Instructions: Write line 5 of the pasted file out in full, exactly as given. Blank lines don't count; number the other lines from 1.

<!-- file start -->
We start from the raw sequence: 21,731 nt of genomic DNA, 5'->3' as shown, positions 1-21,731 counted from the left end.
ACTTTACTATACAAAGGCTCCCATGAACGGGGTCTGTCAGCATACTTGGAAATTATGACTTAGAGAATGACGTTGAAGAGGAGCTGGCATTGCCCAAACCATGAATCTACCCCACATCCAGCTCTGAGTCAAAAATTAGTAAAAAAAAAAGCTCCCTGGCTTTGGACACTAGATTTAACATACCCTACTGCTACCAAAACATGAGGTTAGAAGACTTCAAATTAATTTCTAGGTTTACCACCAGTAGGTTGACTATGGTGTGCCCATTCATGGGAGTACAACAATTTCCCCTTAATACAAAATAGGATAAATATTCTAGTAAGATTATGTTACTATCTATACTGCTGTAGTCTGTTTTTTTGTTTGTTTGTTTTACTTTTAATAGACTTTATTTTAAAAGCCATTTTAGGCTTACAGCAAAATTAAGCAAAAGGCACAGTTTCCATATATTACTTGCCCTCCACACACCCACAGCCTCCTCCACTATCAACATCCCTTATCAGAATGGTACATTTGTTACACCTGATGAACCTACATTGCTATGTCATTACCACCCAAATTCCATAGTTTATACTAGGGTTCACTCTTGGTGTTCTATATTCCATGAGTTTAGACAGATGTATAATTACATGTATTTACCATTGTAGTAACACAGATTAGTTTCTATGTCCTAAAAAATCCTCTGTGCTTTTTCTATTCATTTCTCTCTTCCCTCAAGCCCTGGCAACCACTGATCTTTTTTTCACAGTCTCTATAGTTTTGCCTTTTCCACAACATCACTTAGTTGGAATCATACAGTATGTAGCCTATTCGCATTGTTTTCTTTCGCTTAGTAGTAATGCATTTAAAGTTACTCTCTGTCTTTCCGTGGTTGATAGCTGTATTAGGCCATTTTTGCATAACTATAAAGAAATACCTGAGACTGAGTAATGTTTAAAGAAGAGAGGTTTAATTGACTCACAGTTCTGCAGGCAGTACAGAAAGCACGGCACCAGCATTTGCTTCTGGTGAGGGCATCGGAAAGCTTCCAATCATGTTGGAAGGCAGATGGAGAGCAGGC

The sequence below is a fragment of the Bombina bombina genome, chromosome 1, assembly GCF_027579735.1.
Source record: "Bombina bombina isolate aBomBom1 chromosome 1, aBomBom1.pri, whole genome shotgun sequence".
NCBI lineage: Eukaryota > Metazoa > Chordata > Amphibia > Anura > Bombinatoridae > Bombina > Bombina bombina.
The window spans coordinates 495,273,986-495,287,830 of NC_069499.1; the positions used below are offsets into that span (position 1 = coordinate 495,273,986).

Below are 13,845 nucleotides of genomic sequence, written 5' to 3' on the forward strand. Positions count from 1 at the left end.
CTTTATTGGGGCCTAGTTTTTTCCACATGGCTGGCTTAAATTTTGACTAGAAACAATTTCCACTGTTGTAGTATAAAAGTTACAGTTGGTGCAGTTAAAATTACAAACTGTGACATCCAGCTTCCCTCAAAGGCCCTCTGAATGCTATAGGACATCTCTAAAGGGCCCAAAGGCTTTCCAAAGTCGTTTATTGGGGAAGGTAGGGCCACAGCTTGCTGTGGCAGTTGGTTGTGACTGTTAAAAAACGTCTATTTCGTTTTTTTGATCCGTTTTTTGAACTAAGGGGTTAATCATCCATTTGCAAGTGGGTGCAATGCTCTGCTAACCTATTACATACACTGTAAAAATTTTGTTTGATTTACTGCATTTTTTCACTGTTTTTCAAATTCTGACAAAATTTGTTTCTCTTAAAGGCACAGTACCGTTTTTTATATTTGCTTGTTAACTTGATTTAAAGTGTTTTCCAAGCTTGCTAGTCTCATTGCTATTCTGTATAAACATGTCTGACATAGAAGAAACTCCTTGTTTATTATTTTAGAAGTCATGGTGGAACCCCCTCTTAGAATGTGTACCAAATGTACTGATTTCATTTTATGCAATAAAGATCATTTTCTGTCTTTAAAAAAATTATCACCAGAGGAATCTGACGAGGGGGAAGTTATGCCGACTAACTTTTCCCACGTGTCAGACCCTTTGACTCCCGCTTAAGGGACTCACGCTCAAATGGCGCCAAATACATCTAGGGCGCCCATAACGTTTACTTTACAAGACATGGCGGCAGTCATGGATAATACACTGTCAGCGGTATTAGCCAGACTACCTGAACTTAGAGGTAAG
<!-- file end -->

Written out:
NCBI lineage: Eukaryota > Metazoa > Chordata > Amphibia > Anura > Bombinatoridae > Bombina > Bombina bombina.